Energy Stock Prices May Soon Catch Up with Crude Oil
There is reason to believe that the disconnect will narrow
It stands to reason that, if the product you’re producing goes up in price, all other things being equal, you’ll make more money, which is good for your stock.
I mean, it’s obvious, right?
Unless it happens to be 2017 and you happen to be in the U.S. oil business.
The S&P 500 Index has been on a fairly predictable and constant upward path this year, advancing 15%. But during that time, the exploration and production sector has declined by more than 17%. This performance is puzzling when set against the price of Brent crude, which closed above $60 a barrel on Oct. 27 for the first time since July 3, 2015.
The disconnect is further highlighted by the performance of the S&P Oil and Gas Exploration and Production Select Industry index, which is trading at about the same level it did in April 2016 when West Texas Intermediate crude was below $40 a barrel. However, WTI oil has climbed about 40% since then.
Brent Crude Oil Prices and S&P Oil and Gas Exploration and Production Select Industry index
A number of factors may have combined to depress interest in oil stocks this year. Legendary oil trader Andy Hall announced he would liquidate his flagship Astenbeck Master Commodities Fund II after it lost almost 30% through June, Bloomberg reported Aug. 3. Other funds are also closing or shrinking, with the First Trust Energy AlphaDEX Fund losing more than $1 billion in assets this year. Tax-loss selling is another likely contributor, given the oil sector’s underperformance relative to gains nearly everywhere else.
At a macro level, investors are concerned that an agreement reached in January by OPEC nations and producers from outside the cartel such as Russia to cut production by 1.8 million barrels a day to bring supply and consumption into balance wouldn’t be extended beyond the end of March.
That may change after Russian President Vladimir Putin said in early October that he favored extending the accord to drain the oil glut until at least the end of 2018, a sentiment echoed by Saudi Crown Prince Mohammed bin Salman in a subsequent interview with Bloomberg.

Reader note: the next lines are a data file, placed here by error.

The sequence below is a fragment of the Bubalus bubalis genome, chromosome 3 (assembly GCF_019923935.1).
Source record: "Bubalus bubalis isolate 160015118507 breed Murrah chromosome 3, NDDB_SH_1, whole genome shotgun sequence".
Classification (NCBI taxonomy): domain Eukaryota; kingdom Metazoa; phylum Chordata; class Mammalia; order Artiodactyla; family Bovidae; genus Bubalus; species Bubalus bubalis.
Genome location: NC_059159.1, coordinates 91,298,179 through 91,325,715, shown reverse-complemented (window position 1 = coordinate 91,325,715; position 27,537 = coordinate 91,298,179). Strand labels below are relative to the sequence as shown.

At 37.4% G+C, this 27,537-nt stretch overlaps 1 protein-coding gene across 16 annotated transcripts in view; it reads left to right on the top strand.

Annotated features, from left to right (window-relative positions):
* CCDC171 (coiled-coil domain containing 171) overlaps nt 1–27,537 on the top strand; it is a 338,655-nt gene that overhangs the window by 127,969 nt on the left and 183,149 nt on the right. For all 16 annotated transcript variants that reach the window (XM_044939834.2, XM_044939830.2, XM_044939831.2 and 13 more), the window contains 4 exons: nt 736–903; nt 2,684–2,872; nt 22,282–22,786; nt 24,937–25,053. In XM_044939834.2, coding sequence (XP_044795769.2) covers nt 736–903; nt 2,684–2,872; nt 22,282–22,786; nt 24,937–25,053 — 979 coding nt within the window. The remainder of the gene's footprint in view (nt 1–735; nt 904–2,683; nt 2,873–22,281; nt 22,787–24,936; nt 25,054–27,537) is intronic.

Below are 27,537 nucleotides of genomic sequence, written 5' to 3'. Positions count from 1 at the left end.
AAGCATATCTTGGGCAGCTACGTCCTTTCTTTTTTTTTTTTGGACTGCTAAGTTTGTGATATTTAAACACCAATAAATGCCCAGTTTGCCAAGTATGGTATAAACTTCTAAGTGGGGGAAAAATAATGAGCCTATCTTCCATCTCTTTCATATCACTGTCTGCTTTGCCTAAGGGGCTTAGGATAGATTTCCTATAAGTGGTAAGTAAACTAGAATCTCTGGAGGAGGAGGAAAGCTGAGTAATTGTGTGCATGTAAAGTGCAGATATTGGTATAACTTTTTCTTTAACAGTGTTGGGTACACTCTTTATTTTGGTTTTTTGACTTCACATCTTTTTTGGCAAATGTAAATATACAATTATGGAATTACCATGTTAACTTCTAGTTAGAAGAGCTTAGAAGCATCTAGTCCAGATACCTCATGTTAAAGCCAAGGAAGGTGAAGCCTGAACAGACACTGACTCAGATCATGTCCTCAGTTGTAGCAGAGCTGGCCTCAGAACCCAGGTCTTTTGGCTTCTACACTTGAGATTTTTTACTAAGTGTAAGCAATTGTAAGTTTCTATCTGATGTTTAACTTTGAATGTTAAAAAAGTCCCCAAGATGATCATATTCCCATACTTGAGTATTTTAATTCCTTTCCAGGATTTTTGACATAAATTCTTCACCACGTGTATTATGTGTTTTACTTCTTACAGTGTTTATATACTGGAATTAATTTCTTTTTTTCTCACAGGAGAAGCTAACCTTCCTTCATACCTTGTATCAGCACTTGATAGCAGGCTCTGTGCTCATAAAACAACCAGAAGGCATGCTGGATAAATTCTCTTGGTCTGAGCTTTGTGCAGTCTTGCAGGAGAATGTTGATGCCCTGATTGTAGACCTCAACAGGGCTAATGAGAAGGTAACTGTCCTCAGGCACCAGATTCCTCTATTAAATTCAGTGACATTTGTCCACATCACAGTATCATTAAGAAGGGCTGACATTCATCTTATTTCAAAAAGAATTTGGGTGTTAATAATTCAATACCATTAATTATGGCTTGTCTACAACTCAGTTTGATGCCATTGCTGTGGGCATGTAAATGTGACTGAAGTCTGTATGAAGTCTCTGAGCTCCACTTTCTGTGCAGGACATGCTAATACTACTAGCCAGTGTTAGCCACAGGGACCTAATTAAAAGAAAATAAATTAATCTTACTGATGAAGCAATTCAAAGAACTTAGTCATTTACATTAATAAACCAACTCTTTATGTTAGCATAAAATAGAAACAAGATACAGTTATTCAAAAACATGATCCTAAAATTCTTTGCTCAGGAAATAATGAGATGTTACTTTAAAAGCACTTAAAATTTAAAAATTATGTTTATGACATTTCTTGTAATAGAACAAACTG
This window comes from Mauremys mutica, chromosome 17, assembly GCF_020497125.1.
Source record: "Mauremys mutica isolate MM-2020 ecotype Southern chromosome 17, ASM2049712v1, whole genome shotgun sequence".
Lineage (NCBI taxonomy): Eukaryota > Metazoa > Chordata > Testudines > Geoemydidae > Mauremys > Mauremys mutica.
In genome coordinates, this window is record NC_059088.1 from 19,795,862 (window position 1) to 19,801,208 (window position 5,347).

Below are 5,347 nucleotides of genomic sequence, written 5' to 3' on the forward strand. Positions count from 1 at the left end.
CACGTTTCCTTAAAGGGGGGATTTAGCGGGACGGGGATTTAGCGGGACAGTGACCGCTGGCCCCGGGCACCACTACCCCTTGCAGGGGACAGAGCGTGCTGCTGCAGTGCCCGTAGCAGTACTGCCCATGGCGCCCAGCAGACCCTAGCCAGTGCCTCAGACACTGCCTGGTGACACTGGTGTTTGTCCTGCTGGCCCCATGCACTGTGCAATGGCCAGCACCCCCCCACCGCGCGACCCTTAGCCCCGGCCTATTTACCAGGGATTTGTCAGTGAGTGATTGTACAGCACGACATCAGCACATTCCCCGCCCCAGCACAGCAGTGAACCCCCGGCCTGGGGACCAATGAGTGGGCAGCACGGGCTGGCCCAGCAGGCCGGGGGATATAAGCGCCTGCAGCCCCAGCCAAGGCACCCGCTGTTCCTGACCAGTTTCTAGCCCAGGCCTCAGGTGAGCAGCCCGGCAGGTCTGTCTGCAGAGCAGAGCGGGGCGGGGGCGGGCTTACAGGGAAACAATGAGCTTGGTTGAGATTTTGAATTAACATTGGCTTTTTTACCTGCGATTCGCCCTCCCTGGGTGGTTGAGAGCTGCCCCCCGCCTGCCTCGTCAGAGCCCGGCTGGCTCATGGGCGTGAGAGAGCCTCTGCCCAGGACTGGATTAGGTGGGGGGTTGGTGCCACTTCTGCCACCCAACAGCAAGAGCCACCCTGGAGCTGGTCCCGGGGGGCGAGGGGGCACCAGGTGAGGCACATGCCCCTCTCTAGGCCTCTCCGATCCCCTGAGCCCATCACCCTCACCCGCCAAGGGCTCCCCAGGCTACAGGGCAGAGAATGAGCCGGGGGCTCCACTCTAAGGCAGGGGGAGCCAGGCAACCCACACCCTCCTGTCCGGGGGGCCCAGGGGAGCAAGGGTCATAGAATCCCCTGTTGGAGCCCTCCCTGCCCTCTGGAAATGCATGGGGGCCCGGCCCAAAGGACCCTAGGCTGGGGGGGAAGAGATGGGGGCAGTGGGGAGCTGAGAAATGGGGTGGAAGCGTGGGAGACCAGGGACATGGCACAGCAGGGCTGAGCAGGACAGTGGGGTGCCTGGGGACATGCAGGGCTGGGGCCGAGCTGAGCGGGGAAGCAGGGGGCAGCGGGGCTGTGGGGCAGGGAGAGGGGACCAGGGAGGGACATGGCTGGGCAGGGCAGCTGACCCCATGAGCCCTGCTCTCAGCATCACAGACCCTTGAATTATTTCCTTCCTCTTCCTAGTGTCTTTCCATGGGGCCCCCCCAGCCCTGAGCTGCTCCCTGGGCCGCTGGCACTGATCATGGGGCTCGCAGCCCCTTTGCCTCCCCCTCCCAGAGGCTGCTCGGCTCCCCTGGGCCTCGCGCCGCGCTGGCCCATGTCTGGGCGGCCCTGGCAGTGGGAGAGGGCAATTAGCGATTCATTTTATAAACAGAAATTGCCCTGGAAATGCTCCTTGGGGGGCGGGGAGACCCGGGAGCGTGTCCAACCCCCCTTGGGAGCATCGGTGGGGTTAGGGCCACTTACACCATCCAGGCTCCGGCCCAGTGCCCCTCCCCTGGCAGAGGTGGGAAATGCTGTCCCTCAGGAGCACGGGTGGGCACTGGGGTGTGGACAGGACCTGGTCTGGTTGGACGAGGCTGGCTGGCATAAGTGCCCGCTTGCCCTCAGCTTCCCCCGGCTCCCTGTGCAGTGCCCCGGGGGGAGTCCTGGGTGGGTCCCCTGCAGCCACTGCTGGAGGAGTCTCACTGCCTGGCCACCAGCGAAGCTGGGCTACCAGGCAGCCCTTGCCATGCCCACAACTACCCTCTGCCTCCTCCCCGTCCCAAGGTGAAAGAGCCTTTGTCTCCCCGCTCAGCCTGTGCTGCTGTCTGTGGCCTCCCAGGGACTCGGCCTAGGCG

Should the deal be extended at a November meeting of oil ministers in Vienna, it would remove a potential negative catalyst for crude prices and help to encourage investors that oil can remain above $50 a barrel for a sustained period.
U.S. Shale’s Role
Investors have also been pushing U.S. shale drillers not to kill the golden goose by ramping up rig counts to chase production and reserves, and instead return improving cash flow to shareholders through increased dividends and share buybacks.
Some large-cap oil producers seem to be listening and are beginning to benefit. Shares in Anadarko Petroleum Corp. advanced 8% on Sept. 21 after it announced it will use some of its $6 billion in cash to fund a $2.5 billion buyback through the end of 2018, which amounts to one in 10 of the Texas-based explorer’s outstanding shares at current prices.
Two others that have said they will limit spending on major new projects are Canadian exploration and production companies Suncor Energy Inc. and Canadian Natural Resources Ltd., while Cabot Oil & Gas Corp. , which is more centered on natural gas than oil, climbed 8% Oct. 27 after saying in its third-quarter results that spending would not exceed cash flow.
Such moves have helped crimp this year’s share price declines, with Anadarko advancing 20% since the end of August, Suncor climbing 20% since July 10, Canadian Natural ahead 23% since June 15 and Cabot up 19% this year. Other large-caps are also recovering after early year slumps, including EOG Resources Inc. and Pioneer Natural Resources Co., which are up 18% and 15%, respectively, since the end of August.
It seems clear that companies that undertake to improve fiscal discipline are being rewarded by investors who are reacting positively to evidence that the oil sector can improve returns relative to other sectors.
While companies such as Anadarko, EOG and Pioneer may be more resilient to a drop in the price of crude because of their size and the lower production costs of their assets, small-caps that are higher on the cost curve due to the location of their drilling rights, such as Denbury Resources Inc. , California Resources Corp. and Whiting Petroleum Corp. could benefit if the price of oil stays around current levels or climbs further for a sustained period, as investors become more confident of the crude market’s stability.
Whichever route investors take — be it on fundamental analysis of large-cap names or via a call on crude prices by looking at more volatile small-cap companies with higher production costs — the disconnect between crude oil and the stock performance of the companies that get the stuff out of the ground may close further in coming months.
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Used with permission. First published on MarketWatch 11.02.17
The energy industries can be significantly affected by fluctuations in energy prices and supply and demand of energy fuels, energy conservation, the success of exploration projects, and tax and other government regulations. A concentrated investment in a single industry could be more volatile than the performance of less concentrated investments and the market as a whole.